Monday, June 25, 2012

Breaking Ukrainian stereotypes

By: Matt Pentz
John R. Wilhelm Foreign Correspondence Intern

Before Euro 2012, Westerners had a skewed vision of Ukraine. The former Soviet republic is still viewed by many as inseparable to Russia, even 21 years after Ukrainian independence. Hosting one of the world’s most prestigious tournaments was supposed to clear up misconceptions.

Instead, they only got worse.

Tales of building delays and skyrocketing hotel rates had plagued the preparations from the start, and issues came to a head when photos of jailed former Prime Minister Yulia Tymoshenko covered in bruises were leaked to the press. Tymoshenko’s supporters maintain that she was imprisoned purely because of the political motives of current president Viktor Yankovych, and the fallout from the alleged abuse was fierce. There was even talk of moving the tournament -- harrowing news for a young journalist who had already booked a flight and set up an internship in Kyiv.

Ukraine kept the tournament but their image woes only got worse. A BBC documentary shed light on -- locals say exaggerated -- hooligan violence and racial attacks in both Poland and Ukraine. Most teams, even those scheduled to play games in Ukraine, decided to base their squads in Poland and what was meant to be a national celebration was turning into a disaster.

All of these issues were on my mind when I landed in Kyiv a few days before the tournament but, from what I’ve experienced, these fears were overblown.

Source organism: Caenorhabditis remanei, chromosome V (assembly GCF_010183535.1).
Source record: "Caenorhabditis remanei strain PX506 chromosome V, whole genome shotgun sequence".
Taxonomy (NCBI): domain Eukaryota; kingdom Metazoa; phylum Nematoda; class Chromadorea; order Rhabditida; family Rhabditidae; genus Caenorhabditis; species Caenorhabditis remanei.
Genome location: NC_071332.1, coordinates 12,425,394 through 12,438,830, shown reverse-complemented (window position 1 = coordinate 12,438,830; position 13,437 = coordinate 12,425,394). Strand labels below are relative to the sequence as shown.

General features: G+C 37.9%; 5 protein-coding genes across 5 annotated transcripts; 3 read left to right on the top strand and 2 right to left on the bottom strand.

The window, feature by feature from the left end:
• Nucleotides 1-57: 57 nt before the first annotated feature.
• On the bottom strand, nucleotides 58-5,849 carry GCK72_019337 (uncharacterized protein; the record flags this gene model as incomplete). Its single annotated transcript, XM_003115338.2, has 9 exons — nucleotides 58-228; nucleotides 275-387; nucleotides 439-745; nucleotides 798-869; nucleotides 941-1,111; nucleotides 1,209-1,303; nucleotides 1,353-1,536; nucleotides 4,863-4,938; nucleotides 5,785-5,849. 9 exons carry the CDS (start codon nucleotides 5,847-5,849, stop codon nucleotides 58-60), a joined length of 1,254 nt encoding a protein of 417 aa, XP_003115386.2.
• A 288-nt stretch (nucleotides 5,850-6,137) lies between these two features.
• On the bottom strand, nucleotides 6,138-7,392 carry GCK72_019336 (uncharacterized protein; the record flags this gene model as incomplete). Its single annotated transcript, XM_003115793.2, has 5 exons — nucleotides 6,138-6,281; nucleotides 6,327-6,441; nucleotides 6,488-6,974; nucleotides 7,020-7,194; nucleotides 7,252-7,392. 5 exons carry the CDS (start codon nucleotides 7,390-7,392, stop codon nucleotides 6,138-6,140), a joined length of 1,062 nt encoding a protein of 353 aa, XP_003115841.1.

I’ve discovered a complicated nation with a multifaceted identity. It may be easy to simplify the narrative to fit the stereotypes, but Ukraine, even more so than anywhere else I’ve visited, is impossible to fit into a narrow definition.

Every time I’ve come up with a profound theory that sums up the culture, an opposite reaction blows my hypothesis to pieces. Originally convinced that the Yankovych-Tymoshenko drama had split the people into two camps, I’ve come to discover that the majority are just tired of corrupt politicians of any name. A dominant storyline had been the division between the western part of the country, desiring stronger ties with Great Britain and the United States, and the east, which wants to stay close with Russia. Many even said that the eastern city of Donetsk prefers the Russian team to the Ukrainian one. But Donetsk natives showed up and cheered just as vigorously for the home team as those in Kyiv did.

In a land of contrasts, the truth normally lies somewhere in the middle. Strangers can be distant but uncommonly warm once they consider you a friend. The masses can be pessimistic about the corruption of their public officials and still optimistic about the future of their country.

I’ve been in Kyiv for almost three weeks and needed half of that to get into the flow of everyday life. Once assimilated, I’ve picked up a few lessons. The language barrier is a challenge but not an insurmountable one. You can mime your way into getting a decent haircut, but may still have to blindly guess and hope for the best when ordering at a restaurant with a Cyrillic menu.

Mostly, I’ve learned that a city can have a Lenin statue and a towering monument to the Soviet Union and not be all that different from your own.

Being at the center of such a glaring media spotlight has exposed the fallacies of using stereotypes to cloud judgment and accepting the dominant storyline as fact. It is a vital realization for any international journalist and perhaps the most important takeaway from an incredible three weeks of football and culture in Ukraine.